Nokia wheels out Symbian update for mass market smartphones

Troubled handset giant Nokia has unveiled the latest flavour of its Symbian operating system, which it will use to attack the mass market smartphone sector. Symbian Belle is the latest in a series of planned software updates, increasing the number of home screens from three to six and enhancing the capabilities of live widgets.

Keeping up with market trends, Symbian Belle features single-tap NFC sharing and pairing capability, which allows contacts, videos and images to be shared with other NFC-enabled devices, as well as pairing with NFC-enabled accessories such as speakers and headsets.

The 700 is Nokia’s smallest smartphone to date, weighing 96gm with dimensions of 110 x 50.7 x 9.7 mm, a 1Ghz processor, 3.2 inch AMOLED screen and 2GB of internal memory and 5MP full focus camera with LED flash.

Moving up the scale is the 701, based on a 3.5 inch ClearBlack display, with a 1GHz processor, 8MP full focus camera with dual LED flash and 2 X digital zoom, 2nd front-facing camera and HD video capture. It comes with 8GB internal memory.

While at the lower end is the 600, with built-in FM radio antenna and FM transmitter, supported by an internal loudspeaker, 1 GHz processor; 5MP full focus camera with LED flash and HD video capture, and 2GB of internal memory.

“With the announcement today Nokia has made it clear that Symbian will continue to play an important role in its product portfolio alongside Windows Phone 7,” said Nick McQuire, analyst with IDC. “There is a sense of urgency in the way improvements and innovation are being delivered to the platform that demonstrates how committed Nokia is to make Symbian products a competitive smartphone choice.”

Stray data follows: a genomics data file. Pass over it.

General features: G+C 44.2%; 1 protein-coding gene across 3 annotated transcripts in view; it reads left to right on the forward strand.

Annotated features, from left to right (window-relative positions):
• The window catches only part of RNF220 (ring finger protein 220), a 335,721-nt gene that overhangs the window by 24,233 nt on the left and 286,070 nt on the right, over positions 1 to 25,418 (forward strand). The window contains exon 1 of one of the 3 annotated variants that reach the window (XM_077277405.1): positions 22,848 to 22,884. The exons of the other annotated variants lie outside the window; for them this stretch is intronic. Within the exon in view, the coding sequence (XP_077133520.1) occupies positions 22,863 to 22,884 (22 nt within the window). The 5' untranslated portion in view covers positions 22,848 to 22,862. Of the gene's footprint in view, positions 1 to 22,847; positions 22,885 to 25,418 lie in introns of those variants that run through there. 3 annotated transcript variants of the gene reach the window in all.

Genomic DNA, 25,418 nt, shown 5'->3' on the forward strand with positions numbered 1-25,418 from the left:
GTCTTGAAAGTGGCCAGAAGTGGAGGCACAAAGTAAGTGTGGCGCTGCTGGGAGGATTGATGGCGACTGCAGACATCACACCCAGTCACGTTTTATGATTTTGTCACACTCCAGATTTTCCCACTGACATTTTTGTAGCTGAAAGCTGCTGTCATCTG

Nokia outsourced development of the floundering operating system to consultancy Accenture back in April, transitioning some 3,000 employees to the firm as part of the deal. Symbian will continue to be used on Nokia’s mass market devices, while Microsoft’s Windows Phone will provide the basis for the top tier offerings.

Nokia’s new plan is being executed but the firm is by no means out of the woods. The firm recently said its difficulties are such that it was no longer appropriate to provide annual targets for 2011. Nokia is being undercut in the low end, high volume segment of the market by increasingly powerful Chinese manufacturers with far lower cost bases. Meanwhile it is still anonymous in the lucrative smartphone segment, where its partnership with Microsoft has yet to bear fruit. CEO Stephen Elop came close to promising that this situation would change before the year is out, saying: “We have increased confidence that we will ship our first Nokia product with Windows Phone in the fourth quarter 2011.”

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